Nanoscale bioimaging is a highly important scientific and technological tool, where fluorescent (FL) proteins, organic molecular dyes, inorganic quantum dots, and lately carbon dots are widely used as light emitting biolabels. In this work, a new class of visible FL bioorganic nanodots, self-assembled from short peptides of different composition and origin, is introduced. It is shown that the electronic energy spectrum of native nonfluorescent peptide nanodots (PNDs) is deeply modified upon thermally mediated refolding of their biological secondary structure from native metastable to stable β-sheet rich structure. This refolding leads to the appearance of a broadband optical absorption across visible region and tunable, excitation-dependent visible FL of the nanodots with a high quantum yield of ≈30%. It is shown that this intriguing biophotonic effect appears in several peptides/proteins and does not require the presence of aromatic residues. It is assumed that the origin of the phenomenon is related to proton transfer along network of reconstructed intermolecular hydrogen bonds, stabilizing the thermally induced supramolecular β-sheet structure. The biocompatible FL PNDs can be potentially applied as high-resolution bioimaging labels toward advanced biotechnology and biomedical theranostics.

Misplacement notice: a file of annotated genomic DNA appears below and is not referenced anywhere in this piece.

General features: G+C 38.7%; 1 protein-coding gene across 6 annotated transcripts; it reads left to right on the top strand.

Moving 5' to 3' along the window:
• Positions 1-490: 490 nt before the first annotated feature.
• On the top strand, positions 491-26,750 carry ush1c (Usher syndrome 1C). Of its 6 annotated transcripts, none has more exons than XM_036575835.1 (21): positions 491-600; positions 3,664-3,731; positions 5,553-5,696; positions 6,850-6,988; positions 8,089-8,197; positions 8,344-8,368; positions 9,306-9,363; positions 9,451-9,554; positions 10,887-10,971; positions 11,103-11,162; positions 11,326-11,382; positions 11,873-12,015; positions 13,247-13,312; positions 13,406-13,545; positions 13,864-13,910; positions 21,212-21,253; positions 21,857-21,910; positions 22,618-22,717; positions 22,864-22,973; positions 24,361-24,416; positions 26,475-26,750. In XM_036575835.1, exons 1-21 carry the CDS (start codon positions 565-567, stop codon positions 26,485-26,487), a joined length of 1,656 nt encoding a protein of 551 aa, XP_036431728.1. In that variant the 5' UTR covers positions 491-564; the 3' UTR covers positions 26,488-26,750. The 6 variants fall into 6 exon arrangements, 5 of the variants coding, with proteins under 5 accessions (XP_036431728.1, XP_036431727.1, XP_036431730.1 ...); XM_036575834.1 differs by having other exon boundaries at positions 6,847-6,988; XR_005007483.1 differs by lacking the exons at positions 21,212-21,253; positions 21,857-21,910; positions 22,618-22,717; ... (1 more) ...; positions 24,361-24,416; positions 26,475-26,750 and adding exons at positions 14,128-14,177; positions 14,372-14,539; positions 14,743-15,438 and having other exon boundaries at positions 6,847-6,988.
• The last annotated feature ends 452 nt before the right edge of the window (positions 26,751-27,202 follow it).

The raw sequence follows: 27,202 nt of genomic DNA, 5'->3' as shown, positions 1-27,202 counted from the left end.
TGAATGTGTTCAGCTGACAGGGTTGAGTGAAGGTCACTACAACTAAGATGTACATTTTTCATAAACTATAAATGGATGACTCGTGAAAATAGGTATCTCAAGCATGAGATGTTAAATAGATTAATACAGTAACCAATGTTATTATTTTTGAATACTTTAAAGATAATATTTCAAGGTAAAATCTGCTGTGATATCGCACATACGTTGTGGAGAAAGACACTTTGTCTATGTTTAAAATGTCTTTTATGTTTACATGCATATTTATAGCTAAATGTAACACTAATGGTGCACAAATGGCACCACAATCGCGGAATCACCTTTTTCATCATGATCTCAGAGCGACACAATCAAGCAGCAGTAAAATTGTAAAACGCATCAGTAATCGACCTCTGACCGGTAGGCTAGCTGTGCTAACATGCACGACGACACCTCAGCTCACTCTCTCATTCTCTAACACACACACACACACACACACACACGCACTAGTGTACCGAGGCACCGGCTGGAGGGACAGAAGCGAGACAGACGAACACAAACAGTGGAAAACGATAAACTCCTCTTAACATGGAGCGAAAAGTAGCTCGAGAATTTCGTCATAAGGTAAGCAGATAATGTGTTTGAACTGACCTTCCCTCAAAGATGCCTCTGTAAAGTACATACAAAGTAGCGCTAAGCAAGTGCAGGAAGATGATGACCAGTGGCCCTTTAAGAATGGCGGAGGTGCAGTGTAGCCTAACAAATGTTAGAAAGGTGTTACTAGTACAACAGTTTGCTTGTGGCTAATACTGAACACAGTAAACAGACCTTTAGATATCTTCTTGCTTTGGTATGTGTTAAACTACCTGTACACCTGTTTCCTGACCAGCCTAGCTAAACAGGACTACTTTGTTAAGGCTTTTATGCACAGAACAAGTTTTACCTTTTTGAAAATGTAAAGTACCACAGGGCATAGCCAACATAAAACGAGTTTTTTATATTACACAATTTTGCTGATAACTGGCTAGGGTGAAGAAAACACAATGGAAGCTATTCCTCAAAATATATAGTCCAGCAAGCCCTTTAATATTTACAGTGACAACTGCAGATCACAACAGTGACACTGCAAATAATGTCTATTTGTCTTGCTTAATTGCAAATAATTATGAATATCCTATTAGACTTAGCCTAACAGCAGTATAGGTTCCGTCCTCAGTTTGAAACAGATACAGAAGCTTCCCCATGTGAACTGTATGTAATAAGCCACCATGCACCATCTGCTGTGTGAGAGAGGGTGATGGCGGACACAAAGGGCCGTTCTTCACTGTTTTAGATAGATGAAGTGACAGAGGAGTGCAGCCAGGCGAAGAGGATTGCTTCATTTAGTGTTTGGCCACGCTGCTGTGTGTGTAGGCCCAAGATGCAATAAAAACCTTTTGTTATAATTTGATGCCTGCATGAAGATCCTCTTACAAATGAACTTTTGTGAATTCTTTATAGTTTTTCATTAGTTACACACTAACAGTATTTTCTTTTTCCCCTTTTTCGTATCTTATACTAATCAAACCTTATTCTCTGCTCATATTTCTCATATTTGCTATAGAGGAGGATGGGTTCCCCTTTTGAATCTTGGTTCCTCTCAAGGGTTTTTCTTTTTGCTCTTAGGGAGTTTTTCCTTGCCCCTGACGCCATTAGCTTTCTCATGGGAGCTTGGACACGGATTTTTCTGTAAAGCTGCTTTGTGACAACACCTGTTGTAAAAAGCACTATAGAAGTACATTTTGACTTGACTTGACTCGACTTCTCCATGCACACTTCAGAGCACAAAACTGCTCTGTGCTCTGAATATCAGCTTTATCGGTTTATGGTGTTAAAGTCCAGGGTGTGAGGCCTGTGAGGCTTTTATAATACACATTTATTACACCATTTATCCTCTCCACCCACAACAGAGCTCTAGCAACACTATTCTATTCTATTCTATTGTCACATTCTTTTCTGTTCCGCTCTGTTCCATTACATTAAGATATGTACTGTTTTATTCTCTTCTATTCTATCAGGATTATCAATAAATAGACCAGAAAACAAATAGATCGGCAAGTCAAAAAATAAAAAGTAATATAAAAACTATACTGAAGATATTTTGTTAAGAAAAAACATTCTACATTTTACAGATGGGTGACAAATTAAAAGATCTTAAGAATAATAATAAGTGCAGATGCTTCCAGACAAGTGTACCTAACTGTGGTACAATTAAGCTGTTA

- fluorescent peptide nanodots
- peptide nanophotonics
- peptide nanostructures
- refolding of peptide secondary structure
- visible fluorescence